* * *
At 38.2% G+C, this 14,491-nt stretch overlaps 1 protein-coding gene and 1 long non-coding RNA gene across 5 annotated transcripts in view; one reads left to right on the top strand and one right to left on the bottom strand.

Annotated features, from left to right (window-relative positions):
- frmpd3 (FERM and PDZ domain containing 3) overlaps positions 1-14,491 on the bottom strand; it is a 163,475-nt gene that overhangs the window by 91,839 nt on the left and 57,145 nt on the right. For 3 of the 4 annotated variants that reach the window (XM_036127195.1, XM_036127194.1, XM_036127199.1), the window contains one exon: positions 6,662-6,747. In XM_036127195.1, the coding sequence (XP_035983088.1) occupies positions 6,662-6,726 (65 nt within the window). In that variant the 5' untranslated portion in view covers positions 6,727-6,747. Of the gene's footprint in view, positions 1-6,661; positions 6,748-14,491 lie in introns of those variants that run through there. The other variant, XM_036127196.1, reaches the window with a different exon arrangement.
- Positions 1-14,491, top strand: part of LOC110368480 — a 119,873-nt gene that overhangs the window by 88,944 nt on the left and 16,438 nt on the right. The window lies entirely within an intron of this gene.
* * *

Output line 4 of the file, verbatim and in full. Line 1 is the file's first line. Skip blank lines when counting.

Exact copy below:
- Positions 1-14,491, top strand: part of LOC110368480 — a 119,873-nt gene that overhangs the window by 88,944 nt on the left and 16,438 nt on the right. The window lies entirely within an intron of this gene.